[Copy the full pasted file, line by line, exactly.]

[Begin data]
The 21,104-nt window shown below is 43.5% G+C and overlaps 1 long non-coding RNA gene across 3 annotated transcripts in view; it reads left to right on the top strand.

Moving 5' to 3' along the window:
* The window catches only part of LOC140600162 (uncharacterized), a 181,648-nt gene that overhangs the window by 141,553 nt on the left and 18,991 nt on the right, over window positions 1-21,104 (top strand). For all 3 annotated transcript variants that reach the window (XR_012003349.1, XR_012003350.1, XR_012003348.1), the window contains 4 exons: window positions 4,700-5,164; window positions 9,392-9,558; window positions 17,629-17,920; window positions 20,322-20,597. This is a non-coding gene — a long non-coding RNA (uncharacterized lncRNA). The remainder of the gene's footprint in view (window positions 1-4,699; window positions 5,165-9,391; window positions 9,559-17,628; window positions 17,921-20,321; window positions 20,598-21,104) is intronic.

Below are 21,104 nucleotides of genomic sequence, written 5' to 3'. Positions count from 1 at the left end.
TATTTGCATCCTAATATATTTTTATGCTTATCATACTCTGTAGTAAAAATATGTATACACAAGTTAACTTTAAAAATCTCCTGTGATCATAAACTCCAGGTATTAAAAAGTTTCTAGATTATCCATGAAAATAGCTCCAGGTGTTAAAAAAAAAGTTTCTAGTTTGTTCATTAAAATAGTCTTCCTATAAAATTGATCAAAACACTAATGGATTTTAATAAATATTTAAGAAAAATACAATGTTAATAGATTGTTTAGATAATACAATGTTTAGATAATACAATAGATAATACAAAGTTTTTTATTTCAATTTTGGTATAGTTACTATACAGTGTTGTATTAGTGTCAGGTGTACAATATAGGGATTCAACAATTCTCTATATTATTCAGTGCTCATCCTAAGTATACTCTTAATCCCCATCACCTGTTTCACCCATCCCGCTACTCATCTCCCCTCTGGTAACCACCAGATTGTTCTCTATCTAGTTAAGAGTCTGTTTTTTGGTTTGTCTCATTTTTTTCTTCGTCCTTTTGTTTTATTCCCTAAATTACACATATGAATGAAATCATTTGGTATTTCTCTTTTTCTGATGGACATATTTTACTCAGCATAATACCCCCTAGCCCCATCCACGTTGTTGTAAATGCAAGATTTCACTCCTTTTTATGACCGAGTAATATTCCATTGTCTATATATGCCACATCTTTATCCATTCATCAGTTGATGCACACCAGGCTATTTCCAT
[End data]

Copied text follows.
The 21,104-nt window shown below is 43.5% G+C and overlaps 1 long non-coding RNA gene across 3 annotated transcripts in view; it reads left to right on the top strand.

Moving 5' to 3' along the window:
* The window catches only part of LOC140600162 (uncharacterized), a 181,648-nt gene that overhangs the window by 141,553 nt on the left and 18,991 nt on the right, over window positions 1-21,104 (top strand). For all 3 annotated transcript variants that reach the window (XR_012003349.1, XR_012003350.1, XR_012003348.1), the window contains 4 exons: window positions 4,700-5,164; window positions 9,392-9,558; window positions 17,629-17,920; window positions 20,322-20,597. This is a non-coding gene — a long non-coding RNA (uncharacterized lncRNA). The remainder of the gene's footprint in view (window positions 1-4,699; window positions 5,165-9,391; window positions 9,559-17,628; window positions 17,921-20,321; window positions 20,598-21,104) is intronic.

Below are 21,104 nucleotides of genomic sequence, written 5' to 3'. Positions count from 1 at the left end.
TATTTGCATCCTAATATATTTTTATGCTTATCATACTCTGTAGTAAAAATATGTATACACAAGTTAACTTTAAAAATCTCCTGTGATCATAAACTCCAGGTATTAAAAAGTTTCTAGATTATCCATGAAAATAGCTCCAGGTGTTAAAAAAAAAGTTTCTAGTTTGTTCATTAAAATAGTCTTCCTATAAAATTGATCAAAACACTAATGGATTTTAATAAATATTTAAGAAAAATACAATGTTAATAGATTGTTTAGATAATACAATGTTTAGATAATACAATAGATAATACAAAGTTTTTTATTTCAATTTTGGTATAGTTACTATACAGTGTTGTATTAGTGTCAGGTGTACAATATAGGGATTCAACAATTCTCTATATTATTCAGTGCTCATCCTAAGTATACTCTTAATCCCCATCACCTGTTTCACCCATCCCGCTACTCATCTCCCCTCTGGTAACCACCAGATTGTTCTCTATCTAGTTAAGAGTCTGTTTTTTGGTTTGTCTCATTTTTTTCTTCGTCCTTTTGTTTTATTCCCTAAATTACACATATGAATGAAATCATTTGGTATTTCTCTTTTTCTGATGGACATATTTTACTCAGCATAATACCCCCTAGCCCCATCCACGTTGTTGTAAATGCAAGATTTCACTCCTTTTTATGACCGAGTAATATTCCATTGTCTATATATGCCACATCTTTATCCATTCATCAGTTGATGCACACCAGGCTATTTCCAT